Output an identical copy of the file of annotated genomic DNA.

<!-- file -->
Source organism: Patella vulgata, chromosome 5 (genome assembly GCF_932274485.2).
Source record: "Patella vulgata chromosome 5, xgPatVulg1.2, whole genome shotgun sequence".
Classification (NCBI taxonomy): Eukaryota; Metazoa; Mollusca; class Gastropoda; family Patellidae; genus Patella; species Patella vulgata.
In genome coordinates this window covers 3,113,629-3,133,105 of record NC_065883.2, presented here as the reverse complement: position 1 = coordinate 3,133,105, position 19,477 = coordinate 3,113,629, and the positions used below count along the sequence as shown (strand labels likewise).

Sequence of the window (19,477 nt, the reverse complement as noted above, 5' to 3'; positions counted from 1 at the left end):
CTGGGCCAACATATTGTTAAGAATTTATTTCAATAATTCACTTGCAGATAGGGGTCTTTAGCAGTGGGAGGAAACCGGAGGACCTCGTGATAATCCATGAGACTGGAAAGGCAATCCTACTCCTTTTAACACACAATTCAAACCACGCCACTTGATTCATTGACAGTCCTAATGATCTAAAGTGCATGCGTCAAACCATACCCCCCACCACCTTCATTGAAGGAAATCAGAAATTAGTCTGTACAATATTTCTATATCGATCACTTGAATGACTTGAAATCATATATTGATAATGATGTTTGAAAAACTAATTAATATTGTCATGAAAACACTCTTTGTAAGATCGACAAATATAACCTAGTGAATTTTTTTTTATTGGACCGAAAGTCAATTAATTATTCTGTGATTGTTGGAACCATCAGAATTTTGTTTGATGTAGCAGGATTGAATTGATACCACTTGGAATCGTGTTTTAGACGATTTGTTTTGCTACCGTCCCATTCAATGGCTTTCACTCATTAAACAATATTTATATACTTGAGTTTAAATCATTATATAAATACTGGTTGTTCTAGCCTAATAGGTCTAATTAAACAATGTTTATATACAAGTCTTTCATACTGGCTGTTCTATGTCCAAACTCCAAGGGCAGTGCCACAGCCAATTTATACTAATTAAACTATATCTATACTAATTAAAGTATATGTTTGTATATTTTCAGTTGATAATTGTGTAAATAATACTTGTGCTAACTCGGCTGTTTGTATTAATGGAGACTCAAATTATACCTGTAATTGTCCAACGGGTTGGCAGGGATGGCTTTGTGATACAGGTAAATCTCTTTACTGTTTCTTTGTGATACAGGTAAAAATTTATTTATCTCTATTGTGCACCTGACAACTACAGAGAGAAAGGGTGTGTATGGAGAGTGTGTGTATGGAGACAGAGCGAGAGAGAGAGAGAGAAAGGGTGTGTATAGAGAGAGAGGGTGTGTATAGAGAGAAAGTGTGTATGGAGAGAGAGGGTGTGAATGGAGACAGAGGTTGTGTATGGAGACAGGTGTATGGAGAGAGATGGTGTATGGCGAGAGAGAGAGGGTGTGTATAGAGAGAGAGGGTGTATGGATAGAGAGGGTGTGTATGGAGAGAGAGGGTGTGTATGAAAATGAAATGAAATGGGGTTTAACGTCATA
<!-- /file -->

Source organism: Patella vulgata, chromosome 5 (genome assembly GCF_932274485.2).
Source record: "Patella vulgata chromosome 5, xgPatVulg1.2, whole genome shotgun sequence".
Classification (NCBI taxonomy): Eukaryota; Metazoa; Mollusca; class Gastropoda; family Patellidae; genus Patella; species Patella vulgata.
In genome coordinates this window covers 3,113,629-3,133,105 of record NC_065883.2, presented here as the reverse complement: position 1 = coordinate 3,133,105, position 19,477 = coordinate 3,113,629, and the positions used below count along the sequence as shown (strand labels likewise).

Sequence of the window (19,477 nt, the reverse complement as noted above, 5' to 3'; positions counted from 1 at the left end):
CTGGGCCAACATATTGTTAAGAATTTATTTCAATAATTCACTTGCAGATAGGGGTCTTTAGCAGTGGGAGGAAACCGGAGGACCTCGTGATAATCCATGAGACTGGAAAGGCAATCCTACTCCTTTTAACACACAATTCAAACCACGCCACTTGATTCATTGACAGTCCTAATGATCTAAAGTGCATGCGTCAAACCATACCCCCCACCACCTTCATTGAAGGAAATCAGAAATTAGTCTGTACAATATTTCTATATCGATCACTTGAATGACTTGAAATCATATATTGATAATGATGTTTGAAAAACTAATTAATATTGTCATGAAAACACTCTTTGTAAGATCGACAAATATAACCTAGTGAATTTTTTTTTATTGGACCGAAAGTCAATTAATTATTCTGTGATTGTTGGAACCATCAGAATTTTGTTTGATGTAGCAGGATTGAATTGATACCACTTGGAATCGTGTTTTAGACGATTTGTTTTGCTACCGTCCCATTCAATGGCTTTCACTCATTAAACAATATTTATATACTTGAGTTTAAATCATTATATAAATACTGGTTGTTCTAGCCTAATAGGTCTAATTAAACAATGTTTATATACAAGTCTTTCATACTGGCTGTTCTATGTCCAAACTCCAAGGGCAGTGCCACAGCCAATTTATACTAATTAAACTATATCTATACTAATTAAAGTATATGTTTGTATATTTTCAGTTGATAATTGTGTAAATAATACTTGTGCTAACTCGGCTGTTTGTATTAATGGAGACTCAAATTATACCTGTAATTGTCCAACGGGTTGGCAGGGATGGCTTTGTGATACAGGTAAATCTCTTTACTGTTTCTTTGTGATACAGGTAAAAATTTATTTATCTCTATTGTGCACCTGACAACTACAGAGAGAAAGGGTGTGTATGGAGAGTGTGTGTATGGAGACAGAGCGAGAGAGAGAGAGAGAAAGGGTGTGTATAGAGAGAGAGGGTGTGTATAGAGAGAAAGTGTGTATGGAGAGAGAGGGTGTGAATGGAGACAGAGGTTGTGTATGGAGACAGGTGTATGGAGAGAGATGGTGTATGGCGAGAGAGAGAGGGTGTGTATAGAGAGAGAGGGTGTATGGATAGAGAGGGTGTGTATGGAGAGAGAGGGTGTGTATGAAAATGAAATGAAATGGGGTTTAACGTCATA